It's time to send an unmistakable message to Congress and the White House: End the silence on poverty, don't make poverty worse by making cuts to Social Security or Medicare, and address a principle cause of poverty with a permanent fix to our dysfunctional health care system.
Chief Justice Roberts' opinion upholding the Affordable Care Act, coupled with his rejection of limits on campaign contributions, is completely consistent with his history as a servant of America's corporate oligarchy.
Let me humbly suggest that as an alternative to a mandatory system rejected by the majority, we return to the idea of covering most people by attracting them to quality public and private programs through consumer choice. It's called Medicare and it works splendidly.
Most Americans favor many of the provisions of the Affordable Care Act. But the overall plan rests on forcing you and me to buy insurance from the same companies that have been driving up the costs of health care all along.
From the standpoint of constitutional law, overturning the Affordable Care Act could put dangerous constitutional restraints on Congress's ability to forge national solutions to national economic problems. That's a dangerous precedent that goes far beyond health care policy.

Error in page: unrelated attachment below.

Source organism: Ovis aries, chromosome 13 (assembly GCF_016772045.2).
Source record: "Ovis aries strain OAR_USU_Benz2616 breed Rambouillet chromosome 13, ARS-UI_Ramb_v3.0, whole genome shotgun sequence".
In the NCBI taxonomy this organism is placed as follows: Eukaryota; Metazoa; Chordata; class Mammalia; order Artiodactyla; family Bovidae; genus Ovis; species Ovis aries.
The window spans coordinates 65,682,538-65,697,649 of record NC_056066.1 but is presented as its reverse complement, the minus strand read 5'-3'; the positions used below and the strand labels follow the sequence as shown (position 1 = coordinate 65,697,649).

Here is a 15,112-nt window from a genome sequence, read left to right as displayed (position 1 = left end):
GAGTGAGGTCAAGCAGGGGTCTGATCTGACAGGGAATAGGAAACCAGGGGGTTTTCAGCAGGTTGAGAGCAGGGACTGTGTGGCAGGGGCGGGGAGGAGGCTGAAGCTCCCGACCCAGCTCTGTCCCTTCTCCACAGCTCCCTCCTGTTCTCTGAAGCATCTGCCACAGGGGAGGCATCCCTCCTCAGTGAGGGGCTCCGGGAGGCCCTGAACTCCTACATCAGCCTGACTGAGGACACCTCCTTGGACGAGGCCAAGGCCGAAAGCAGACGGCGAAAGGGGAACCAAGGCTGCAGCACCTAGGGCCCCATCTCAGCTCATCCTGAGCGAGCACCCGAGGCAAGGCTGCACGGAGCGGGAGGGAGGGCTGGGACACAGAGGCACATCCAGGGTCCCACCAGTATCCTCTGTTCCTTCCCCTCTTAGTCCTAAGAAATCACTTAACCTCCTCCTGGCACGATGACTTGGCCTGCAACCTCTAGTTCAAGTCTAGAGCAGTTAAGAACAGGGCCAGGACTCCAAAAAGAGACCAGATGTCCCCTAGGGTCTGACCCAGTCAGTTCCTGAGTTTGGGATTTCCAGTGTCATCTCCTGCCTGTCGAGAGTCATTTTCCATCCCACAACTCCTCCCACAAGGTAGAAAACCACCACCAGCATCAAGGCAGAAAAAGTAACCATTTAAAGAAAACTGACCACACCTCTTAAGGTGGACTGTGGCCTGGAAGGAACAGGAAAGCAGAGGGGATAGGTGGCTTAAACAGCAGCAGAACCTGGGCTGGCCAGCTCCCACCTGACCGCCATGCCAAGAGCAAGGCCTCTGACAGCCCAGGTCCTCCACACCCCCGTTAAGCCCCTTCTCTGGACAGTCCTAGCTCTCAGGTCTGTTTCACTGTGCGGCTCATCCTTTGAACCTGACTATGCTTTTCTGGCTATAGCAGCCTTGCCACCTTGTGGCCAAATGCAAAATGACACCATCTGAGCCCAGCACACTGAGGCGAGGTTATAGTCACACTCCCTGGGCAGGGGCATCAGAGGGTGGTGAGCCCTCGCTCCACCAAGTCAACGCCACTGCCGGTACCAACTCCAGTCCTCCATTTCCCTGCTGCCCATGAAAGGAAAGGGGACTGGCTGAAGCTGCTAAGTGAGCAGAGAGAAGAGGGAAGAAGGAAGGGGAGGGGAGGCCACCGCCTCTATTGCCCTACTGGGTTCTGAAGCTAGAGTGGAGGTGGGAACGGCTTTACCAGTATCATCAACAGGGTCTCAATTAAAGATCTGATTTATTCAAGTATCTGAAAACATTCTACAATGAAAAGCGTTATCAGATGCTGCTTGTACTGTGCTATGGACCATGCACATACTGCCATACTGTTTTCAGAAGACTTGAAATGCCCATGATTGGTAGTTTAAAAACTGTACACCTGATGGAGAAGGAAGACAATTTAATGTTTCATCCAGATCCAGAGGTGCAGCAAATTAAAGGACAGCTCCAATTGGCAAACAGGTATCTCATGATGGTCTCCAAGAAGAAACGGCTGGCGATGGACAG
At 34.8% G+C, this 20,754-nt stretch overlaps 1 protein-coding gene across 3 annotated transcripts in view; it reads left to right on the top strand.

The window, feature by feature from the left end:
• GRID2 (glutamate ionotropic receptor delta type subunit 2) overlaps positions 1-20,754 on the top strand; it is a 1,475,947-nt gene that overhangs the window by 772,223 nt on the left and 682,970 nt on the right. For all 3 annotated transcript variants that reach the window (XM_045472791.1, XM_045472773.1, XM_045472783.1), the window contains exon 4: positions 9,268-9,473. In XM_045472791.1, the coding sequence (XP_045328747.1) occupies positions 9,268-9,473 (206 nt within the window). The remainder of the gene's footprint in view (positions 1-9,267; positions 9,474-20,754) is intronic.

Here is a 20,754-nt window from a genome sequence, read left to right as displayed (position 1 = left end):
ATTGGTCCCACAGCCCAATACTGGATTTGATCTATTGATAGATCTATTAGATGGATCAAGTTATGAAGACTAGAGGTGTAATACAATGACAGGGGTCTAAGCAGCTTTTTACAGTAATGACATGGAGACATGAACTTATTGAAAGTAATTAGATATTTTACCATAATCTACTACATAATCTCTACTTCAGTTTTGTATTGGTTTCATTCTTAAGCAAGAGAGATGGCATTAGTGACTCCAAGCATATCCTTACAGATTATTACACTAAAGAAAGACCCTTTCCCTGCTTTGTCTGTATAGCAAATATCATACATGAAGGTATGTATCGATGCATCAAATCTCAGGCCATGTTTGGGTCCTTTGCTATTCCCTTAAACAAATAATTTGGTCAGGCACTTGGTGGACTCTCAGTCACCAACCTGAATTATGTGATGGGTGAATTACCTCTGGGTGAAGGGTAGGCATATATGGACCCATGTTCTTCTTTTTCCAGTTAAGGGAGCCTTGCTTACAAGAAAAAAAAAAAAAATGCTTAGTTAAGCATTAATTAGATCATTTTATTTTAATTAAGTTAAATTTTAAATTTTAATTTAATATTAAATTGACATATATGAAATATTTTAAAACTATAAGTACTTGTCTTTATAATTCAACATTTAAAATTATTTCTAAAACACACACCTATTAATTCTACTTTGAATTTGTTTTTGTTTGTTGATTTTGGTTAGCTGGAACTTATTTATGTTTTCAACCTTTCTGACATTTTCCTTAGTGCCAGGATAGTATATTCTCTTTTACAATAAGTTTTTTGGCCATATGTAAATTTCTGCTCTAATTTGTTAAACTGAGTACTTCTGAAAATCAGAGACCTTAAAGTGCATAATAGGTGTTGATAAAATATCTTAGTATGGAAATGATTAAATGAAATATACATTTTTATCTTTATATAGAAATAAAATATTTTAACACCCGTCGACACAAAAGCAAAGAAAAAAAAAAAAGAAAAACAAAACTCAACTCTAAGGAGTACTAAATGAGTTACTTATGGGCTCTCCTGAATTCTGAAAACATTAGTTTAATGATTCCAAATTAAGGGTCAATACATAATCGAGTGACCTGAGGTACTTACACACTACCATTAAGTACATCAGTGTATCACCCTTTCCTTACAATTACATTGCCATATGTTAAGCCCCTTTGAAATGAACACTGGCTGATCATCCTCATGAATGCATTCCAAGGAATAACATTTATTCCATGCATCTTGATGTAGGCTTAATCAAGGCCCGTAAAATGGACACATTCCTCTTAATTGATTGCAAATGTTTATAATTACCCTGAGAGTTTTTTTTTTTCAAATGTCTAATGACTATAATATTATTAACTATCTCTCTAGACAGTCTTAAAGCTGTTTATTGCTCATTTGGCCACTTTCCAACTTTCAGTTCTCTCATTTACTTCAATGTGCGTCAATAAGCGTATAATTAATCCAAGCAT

Paul D. Clement, legal icon of the conservative movement, found himself suggesting a tax hike that violates every fiber in the political body of congressional Republicans as well as the Grover Norquist pledge to never raise taxes in any way or for any reason -- ever.
The media is quick to praise the "courage" of politicians who propose cutting Medicare. But there's nothing courageous about putting more of the burden of medical care onto seniors who have spent a lifetime paying Medicare taxes.
When 40% of the Senate votes for a policy that's opposed by 78% of the public, it suggests that one of our political parties has been profoundly radicalized. In a two-party system, that's a serious challenge for democracy.
Once again President Obama has missed an opportunity to get the country on the right track. And, if his previous negotiations with the Republicans are a measure of the likely outcome, his already weak proposal is going to get worse.
Democrats who think Ryan has guaranteed the GOP's demise by proposing to shred Medicare will soon be rudely disabused of that notion. Insurers have shown time and again they can persuade Americans to act against their best interests.
It was a tough year, but events from 2010 contain the seeds of transformation. None of the following stories is enough on its own to change the momentum, but each story points to a piece of the solution.